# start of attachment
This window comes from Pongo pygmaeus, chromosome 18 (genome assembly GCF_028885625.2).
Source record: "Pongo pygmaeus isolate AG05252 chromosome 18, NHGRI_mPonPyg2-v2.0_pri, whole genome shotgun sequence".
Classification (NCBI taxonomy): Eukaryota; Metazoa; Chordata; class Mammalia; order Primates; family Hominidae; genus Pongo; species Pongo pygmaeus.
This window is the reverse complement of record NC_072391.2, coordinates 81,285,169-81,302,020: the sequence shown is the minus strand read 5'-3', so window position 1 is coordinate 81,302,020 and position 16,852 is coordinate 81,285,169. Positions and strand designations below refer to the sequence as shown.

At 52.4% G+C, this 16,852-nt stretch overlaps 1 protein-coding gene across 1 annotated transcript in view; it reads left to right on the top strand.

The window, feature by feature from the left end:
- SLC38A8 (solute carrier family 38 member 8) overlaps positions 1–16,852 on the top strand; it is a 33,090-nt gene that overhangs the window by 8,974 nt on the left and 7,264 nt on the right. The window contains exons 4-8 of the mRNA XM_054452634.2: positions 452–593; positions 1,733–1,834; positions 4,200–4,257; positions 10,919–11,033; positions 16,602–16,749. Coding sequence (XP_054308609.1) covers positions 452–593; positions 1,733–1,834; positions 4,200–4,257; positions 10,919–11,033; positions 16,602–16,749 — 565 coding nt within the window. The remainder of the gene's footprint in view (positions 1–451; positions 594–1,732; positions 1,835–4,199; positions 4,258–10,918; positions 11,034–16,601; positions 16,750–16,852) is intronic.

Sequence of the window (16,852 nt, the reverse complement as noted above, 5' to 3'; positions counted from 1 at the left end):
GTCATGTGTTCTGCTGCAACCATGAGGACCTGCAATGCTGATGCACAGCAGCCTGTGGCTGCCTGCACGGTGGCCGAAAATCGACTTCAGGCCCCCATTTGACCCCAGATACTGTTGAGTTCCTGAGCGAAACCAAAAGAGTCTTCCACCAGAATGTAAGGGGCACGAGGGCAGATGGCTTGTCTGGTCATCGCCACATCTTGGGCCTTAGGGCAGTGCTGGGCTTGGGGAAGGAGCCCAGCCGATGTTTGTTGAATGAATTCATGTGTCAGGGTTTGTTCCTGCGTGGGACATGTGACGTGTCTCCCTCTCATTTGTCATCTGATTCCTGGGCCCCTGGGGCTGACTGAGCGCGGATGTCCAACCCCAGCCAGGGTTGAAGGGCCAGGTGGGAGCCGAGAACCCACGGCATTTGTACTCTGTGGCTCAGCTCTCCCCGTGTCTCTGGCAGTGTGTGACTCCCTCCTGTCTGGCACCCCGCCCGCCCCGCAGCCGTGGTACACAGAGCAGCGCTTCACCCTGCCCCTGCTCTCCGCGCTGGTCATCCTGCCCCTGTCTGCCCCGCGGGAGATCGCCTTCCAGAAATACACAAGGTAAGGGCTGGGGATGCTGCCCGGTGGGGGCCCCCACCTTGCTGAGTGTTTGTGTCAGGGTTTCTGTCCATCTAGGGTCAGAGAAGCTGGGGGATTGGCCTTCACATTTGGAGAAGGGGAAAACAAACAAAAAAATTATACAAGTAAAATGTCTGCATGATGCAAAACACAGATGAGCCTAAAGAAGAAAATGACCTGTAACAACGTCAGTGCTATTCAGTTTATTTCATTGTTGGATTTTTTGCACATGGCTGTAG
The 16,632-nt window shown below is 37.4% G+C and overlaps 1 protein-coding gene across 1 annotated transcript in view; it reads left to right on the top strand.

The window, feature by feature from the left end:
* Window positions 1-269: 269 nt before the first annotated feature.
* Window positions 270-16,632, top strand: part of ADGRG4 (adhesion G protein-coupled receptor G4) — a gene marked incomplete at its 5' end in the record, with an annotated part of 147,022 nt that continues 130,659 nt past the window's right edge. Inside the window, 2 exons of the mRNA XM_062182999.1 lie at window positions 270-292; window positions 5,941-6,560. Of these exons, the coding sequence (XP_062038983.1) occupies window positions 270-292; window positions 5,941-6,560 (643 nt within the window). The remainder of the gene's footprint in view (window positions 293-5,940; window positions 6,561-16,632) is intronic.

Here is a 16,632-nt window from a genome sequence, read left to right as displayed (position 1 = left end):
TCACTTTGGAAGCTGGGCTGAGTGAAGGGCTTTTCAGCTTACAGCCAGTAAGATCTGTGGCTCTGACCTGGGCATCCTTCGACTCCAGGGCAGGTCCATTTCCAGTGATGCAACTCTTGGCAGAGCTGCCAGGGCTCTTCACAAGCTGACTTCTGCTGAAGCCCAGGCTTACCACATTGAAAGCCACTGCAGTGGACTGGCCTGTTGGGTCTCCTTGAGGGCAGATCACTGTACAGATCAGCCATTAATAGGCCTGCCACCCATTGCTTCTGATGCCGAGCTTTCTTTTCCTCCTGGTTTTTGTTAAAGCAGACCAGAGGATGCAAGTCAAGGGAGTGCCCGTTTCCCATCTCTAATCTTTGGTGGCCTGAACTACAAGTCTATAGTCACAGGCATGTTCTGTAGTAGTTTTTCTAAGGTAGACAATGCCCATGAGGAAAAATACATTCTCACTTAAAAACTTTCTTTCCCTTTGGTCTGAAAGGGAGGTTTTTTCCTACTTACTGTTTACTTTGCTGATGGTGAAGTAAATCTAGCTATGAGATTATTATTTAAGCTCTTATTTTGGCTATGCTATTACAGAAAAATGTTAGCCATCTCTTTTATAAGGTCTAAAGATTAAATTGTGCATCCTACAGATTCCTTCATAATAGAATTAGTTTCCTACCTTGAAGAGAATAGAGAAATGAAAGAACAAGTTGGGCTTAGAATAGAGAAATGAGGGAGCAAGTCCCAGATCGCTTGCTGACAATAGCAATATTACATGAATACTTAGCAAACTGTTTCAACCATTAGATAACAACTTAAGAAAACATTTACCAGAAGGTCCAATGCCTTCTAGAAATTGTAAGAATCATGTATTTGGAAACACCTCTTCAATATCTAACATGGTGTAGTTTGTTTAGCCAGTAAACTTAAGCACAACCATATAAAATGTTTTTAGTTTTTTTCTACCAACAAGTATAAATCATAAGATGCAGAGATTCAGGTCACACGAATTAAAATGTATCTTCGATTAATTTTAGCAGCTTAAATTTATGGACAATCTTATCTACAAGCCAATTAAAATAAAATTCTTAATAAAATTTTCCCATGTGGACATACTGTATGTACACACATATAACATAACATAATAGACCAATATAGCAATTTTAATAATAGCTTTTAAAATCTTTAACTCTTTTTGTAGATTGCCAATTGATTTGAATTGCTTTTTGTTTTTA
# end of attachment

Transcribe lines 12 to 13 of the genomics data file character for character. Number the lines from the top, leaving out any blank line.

* Window positions 1-269: 269 nt before the first annotated feature.
* Window positions 270-16,632, top strand: part of ADGRG4 (adhesion G protein-coupled receptor G4) — a gene marked incomplete at its 5' end in the record, with an annotated part of 147,022 nt that continues 130,659 nt past the window's right edge. Inside the window, 2 exons of the mRNA XM_062182999.1 lie at window positions 270-292; window positions 5,941-6,560. Of these exons, the coding sequence (XP_062038983.1) occupies window positions 270-292; window positions 5,941-6,560 (643 nt within the window). The remainder of the gene's footprint in view (window positions 293-5,940; window positions 6,561-16,632) is intronic.